• Smart dust products and similar “Internet of Things” devices connected to the Internet will reach 50 billion by 2020, each with its own 24/7 data generating capability.
  • 10,000 payment card transactions are made every second around the world.
  • Wal-Mart averages more than 1 million customer transactions every hour.
  • 340 million tweets are sent per day. That’s nearly 4,000 tweets per second.
  • More than 5 billion people are calling, texting, tweeting and browsing websites on mobile phones.
  • 247 billion emails are sent every day (80% is spam!)
  • It now only costs $600 to buy a disk drive large enough to store all of the world’s music.
  • 30 billion pieces of content are shared on Facebook every month.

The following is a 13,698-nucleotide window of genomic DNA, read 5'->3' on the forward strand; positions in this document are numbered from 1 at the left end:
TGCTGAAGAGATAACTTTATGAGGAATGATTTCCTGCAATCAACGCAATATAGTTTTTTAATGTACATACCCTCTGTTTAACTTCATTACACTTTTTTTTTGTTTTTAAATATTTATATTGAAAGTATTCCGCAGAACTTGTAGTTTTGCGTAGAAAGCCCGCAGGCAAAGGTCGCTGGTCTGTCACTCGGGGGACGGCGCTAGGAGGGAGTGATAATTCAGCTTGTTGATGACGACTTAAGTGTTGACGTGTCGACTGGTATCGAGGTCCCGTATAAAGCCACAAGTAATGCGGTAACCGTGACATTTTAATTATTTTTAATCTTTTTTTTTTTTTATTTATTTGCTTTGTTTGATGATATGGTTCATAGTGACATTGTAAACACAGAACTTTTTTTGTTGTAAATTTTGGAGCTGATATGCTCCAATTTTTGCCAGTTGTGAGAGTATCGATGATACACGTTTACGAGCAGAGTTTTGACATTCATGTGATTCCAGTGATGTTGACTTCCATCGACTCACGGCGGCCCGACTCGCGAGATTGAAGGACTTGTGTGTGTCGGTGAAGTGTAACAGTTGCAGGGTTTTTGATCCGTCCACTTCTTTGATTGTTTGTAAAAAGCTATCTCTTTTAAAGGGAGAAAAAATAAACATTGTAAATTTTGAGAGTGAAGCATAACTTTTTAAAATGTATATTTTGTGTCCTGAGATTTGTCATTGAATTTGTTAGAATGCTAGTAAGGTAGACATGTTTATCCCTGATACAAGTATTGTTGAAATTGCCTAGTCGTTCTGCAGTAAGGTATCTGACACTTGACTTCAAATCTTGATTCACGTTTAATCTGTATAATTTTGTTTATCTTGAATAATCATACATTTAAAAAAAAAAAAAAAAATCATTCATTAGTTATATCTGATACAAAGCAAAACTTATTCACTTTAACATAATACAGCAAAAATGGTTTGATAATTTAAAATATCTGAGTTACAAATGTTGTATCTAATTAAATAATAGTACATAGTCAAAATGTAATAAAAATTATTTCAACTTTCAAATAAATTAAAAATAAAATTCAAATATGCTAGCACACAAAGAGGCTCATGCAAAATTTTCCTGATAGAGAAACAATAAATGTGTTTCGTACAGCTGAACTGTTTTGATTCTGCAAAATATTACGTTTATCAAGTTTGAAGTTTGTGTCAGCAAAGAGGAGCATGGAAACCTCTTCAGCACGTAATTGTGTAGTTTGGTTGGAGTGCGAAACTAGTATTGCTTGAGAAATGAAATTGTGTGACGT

• Projected growth in global data generated annually is 40%. By 2020, the production of data will be 44 times greater than what we produced in 2009

Big Data is indeed …big! And getting bigger.

The Future Stock Market

When it comes to the stock market, humans are already the outsiders. The number of actual trades transacted by real humans is only a small fraction of a day’s total trading volume.

Yes, there are still people who buy stocks because they “like” the company, and yes, companies who are attempting to recruit key employees will still give stock options as part of their compensation package.

But for those who are serious traders, buying and selling stock on a daily basis, the game is constantly amping up to new levels where automated systems do most of the grunt work.

In a trash-talking society with quants boasting “my algorithm can beat your algorithm,” the entire stock exchange has deteriorated into a kind of bot vs. bot warfare that has lost all semblance of being a marketplace of human values.

One Possible Scenario